It’s important to earn positive returns in fixed income by taking advantages of factors other than falling interest rates. If not, asked Eigen, what happens when a long-term trend of rising interest rates takes hold? If you’re familiar with concept of duration, you know that bond prices fall when interest rates rise. Another negative: With interest rates at historic lows, there’s no “coupon cushion” of attractive interest rates to ease the pain of bond investors.

It’s easy to see the appeal of short-selling bonds in a rising interest-rate scenario. Investors would profit by essentially betting on bond prices’ decline.

Now Eigen can take advantage of short-selling as manager of the JPM Strategic Income Opportunities Fund, a long-short relative value fund that does not use leverage. The fund can use synthetic instruments. It can also hold cash because Eigen’s top priority is not to lose money. That’s a challenge for which cash is sometimes the only solution.

The fund is managed as an absolute-return fund with a target of t-bills plus 2%-8%. “You don’t need duration to generate solid fixed income returns,” Eigen said. Another potential benefit of his approach: it has “zero correlation to traditional fixed income,” Eigen said.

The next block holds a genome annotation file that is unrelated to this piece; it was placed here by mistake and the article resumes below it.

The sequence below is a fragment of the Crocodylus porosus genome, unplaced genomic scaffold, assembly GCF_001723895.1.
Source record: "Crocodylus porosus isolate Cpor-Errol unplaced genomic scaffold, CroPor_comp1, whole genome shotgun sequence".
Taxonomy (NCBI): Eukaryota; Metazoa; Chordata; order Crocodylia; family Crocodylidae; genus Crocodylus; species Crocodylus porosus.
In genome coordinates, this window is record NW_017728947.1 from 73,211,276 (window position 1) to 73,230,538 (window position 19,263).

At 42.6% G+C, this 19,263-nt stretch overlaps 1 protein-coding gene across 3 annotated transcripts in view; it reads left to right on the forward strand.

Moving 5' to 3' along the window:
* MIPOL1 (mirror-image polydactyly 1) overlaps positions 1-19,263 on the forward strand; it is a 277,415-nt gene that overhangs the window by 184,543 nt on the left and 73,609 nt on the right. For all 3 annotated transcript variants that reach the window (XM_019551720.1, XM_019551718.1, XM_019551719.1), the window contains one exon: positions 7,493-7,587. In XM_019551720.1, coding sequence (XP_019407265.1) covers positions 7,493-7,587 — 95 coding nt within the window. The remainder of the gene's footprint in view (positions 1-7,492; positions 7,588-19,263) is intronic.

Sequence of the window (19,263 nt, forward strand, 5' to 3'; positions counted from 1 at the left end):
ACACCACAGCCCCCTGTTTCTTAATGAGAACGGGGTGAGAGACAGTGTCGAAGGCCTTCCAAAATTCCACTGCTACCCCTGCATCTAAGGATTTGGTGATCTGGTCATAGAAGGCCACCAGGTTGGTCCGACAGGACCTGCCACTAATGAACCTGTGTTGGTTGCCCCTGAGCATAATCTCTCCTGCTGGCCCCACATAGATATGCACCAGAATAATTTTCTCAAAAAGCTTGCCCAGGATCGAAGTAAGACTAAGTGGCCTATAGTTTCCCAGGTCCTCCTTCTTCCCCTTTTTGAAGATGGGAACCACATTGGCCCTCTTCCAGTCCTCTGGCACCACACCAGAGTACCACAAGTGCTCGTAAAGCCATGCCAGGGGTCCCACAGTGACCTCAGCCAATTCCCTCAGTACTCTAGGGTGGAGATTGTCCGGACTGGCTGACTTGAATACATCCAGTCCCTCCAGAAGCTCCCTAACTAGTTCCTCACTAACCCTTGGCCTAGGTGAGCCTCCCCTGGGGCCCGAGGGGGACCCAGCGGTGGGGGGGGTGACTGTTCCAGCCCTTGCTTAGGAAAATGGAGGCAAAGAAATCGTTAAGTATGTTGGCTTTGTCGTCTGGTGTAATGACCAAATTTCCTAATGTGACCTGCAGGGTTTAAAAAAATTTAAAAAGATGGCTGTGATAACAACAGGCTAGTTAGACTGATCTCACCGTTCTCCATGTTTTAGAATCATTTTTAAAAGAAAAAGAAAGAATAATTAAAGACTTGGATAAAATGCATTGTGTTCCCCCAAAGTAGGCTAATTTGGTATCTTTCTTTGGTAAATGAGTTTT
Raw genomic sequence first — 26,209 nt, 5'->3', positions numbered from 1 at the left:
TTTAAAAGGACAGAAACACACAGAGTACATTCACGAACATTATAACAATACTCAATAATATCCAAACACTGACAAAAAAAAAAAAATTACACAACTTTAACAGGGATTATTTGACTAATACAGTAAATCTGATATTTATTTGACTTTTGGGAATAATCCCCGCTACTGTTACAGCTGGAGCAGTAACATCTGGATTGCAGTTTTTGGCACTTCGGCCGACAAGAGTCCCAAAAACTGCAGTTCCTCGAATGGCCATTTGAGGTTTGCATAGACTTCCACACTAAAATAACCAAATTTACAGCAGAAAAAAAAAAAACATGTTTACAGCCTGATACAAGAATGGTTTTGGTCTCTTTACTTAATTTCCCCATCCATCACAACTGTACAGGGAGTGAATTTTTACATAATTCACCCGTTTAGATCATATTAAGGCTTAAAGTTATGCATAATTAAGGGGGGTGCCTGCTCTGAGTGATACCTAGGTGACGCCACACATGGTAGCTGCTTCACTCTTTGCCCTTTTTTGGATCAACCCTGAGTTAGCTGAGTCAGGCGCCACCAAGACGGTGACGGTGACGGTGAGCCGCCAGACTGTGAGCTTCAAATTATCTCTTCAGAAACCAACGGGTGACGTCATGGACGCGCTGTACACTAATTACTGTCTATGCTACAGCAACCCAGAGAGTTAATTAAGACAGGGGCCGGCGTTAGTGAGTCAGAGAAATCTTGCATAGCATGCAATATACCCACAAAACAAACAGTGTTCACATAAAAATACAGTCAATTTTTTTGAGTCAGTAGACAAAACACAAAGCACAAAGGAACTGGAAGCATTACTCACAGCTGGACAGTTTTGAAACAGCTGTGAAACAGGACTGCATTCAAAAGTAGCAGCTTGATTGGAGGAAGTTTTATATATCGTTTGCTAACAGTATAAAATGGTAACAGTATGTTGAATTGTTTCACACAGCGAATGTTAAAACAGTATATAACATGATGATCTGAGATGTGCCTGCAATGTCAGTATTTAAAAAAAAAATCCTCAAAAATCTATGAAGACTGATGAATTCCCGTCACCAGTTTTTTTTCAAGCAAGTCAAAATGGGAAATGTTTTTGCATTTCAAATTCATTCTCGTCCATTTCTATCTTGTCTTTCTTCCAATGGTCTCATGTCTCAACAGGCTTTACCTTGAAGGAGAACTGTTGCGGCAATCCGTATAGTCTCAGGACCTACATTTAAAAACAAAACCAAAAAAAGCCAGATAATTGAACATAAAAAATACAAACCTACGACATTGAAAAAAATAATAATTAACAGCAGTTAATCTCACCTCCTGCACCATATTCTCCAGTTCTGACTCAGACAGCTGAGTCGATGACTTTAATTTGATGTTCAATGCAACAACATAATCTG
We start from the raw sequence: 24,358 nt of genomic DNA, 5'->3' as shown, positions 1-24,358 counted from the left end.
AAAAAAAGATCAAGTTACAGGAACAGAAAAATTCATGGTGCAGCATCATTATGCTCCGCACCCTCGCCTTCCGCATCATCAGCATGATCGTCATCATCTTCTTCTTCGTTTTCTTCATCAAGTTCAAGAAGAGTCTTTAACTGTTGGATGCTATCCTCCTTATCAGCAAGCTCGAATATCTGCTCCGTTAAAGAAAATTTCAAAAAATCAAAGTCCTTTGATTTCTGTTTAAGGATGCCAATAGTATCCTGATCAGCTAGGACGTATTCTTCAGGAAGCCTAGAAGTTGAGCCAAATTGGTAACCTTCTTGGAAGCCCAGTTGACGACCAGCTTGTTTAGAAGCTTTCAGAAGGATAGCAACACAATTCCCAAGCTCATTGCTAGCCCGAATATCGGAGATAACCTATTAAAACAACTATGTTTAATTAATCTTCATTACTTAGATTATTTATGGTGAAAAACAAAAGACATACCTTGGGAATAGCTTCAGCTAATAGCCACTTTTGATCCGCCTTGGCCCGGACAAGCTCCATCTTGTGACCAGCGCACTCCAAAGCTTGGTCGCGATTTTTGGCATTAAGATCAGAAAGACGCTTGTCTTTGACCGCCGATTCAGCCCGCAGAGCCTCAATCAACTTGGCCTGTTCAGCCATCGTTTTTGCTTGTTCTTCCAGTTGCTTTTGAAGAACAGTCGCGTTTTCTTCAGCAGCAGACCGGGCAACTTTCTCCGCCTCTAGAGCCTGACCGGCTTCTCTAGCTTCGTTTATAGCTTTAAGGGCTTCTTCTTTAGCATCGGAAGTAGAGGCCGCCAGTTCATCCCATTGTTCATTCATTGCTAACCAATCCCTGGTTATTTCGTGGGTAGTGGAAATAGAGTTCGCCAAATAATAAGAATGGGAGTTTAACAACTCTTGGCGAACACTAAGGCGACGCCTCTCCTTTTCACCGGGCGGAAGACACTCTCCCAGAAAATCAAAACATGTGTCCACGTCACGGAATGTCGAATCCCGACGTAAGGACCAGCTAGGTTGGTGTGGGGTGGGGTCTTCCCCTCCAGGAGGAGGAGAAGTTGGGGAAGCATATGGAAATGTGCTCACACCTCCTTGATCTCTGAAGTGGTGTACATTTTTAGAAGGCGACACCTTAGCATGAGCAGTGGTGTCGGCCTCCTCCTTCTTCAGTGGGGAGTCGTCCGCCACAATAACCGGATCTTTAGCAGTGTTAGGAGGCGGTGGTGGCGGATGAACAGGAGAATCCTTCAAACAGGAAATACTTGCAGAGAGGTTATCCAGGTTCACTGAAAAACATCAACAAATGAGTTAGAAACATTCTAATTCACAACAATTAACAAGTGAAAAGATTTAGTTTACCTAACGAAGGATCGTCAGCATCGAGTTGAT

Outlook: Rising rates, risky sovereign debt, relative value
Eigen thinks interest rates could rise faster than most pundits expect. Investors might get scared once rates start rising. Then they might quickly bail out of bonds to cut their losses.

Eigen is also scared about sovereign risk. Look at what’s happened in Europe and Dubai, he said. His fund is taking advantage of that on the short side.

Synthetic instruments such as credit default swaps are a good way to take advantage of the relative value opportunities that arise in times of low volatility in bond markets. For example, investors seem to perceive a solid company such as Berkshire Hathaway as on a par with lesser insurance companies. Synthetic instruments are sometimes the only economical way to invest in this disparity.

What do you think? Is the end near for traditionally managed fixed income funds–or have they still got some life left in them?

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Fund using alternative strategies gain steam
* I LOVE this fixed income presentation
* Strong words from editor of Financial Analysts Journal